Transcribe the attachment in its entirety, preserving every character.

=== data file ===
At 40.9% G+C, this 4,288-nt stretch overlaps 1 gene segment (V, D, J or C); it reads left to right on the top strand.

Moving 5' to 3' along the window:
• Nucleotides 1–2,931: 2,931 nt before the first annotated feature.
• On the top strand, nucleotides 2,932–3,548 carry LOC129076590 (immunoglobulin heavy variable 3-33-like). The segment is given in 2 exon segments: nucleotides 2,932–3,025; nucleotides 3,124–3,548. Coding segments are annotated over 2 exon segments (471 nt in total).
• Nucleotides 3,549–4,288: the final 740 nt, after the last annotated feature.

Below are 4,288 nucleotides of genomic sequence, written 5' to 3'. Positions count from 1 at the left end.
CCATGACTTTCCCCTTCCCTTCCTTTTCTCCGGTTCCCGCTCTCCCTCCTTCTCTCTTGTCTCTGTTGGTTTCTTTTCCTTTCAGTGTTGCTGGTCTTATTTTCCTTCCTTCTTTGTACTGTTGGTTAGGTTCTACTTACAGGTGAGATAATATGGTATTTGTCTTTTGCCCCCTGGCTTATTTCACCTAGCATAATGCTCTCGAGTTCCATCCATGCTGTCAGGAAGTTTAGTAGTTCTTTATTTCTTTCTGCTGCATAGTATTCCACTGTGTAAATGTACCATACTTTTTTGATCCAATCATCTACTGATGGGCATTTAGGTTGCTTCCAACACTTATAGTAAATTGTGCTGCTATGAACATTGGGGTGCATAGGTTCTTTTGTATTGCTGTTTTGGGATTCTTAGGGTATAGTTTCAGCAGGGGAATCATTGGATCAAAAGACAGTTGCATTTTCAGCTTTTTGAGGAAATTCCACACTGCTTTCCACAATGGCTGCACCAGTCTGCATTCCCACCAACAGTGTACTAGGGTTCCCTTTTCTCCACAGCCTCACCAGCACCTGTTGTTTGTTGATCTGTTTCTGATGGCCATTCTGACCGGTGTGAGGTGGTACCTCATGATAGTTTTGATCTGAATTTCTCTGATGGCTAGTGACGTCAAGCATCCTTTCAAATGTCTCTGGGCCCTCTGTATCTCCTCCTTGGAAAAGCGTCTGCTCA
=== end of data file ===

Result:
At 40.9% G+C, this 4,288-nt stretch overlaps 1 gene segment (V, D, J or C); it reads left to right on the top strand.

Moving 5' to 3' along the window:
• Nucleotides 1–2,931: 2,931 nt before the first annotated feature.
• On the top strand, nucleotides 2,932–3,548 carry LOC129076590 (immunoglobulin heavy variable 3-33-like). The segment is given in 2 exon segments: nucleotides 2,932–3,025; nucleotides 3,124–3,548. Coding segments are annotated over 2 exon segments (471 nt in total).
• Nucleotides 3,549–4,288: the final 740 nt, after the last annotated feature.

Below are 4,288 nucleotides of genomic sequence, written 5' to 3'. Positions count from 1 at the left end.
CCATGACTTTCCCCTTCCCTTCCTTTTCTCCGGTTCCCGCTCTCCCTCCTTCTCTCTTGTCTCTGTTGGTTTCTTTTCCTTTCAGTGTTGCTGGTCTTATTTTCCTTCCTTCTTTGTACTGTTGGTTAGGTTCTACTTACAGGTGAGATAATATGGTATTTGTCTTTTGCCCCCTGGCTTATTTCACCTAGCATAATGCTCTCGAGTTCCATCCATGCTGTCAGGAAGTTTAGTAGTTCTTTATTTCTTTCTGCTGCATAGTATTCCACTGTGTAAATGTACCATACTTTTTTGATCCAATCATCTACTGATGGGCATTTAGGTTGCTTCCAACACTTATAGTAAATTGTGCTGCTATGAACATTGGGGTGCATAGGTTCTTTTGTATTGCTGTTTTGGGATTCTTAGGGTATAGTTTCAGCAGGGGAATCATTGGATCAAAAGACAGTTGCATTTTCAGCTTTTTGAGGAAATTCCACACTGCTTTCCACAATGGCTGCACCAGTCTGCATTCCCACCAACAGTGTACTAGGGTTCCCTTTTCTCCACAGCCTCACCAGCACCTGTTGTTTGTTGATCTGTTTCTGATGGCCATTCTGACCGGTGTGAGGTGGTACCTCATGATAGTTTTGATCTGAATTTCTCTGATGGCTAGTGACGTCAAGCATCCTTTCAAATGTCTCTGGGCCCTCTGTATCTCCTCCTTGGAAAAGCGTCTGCTCA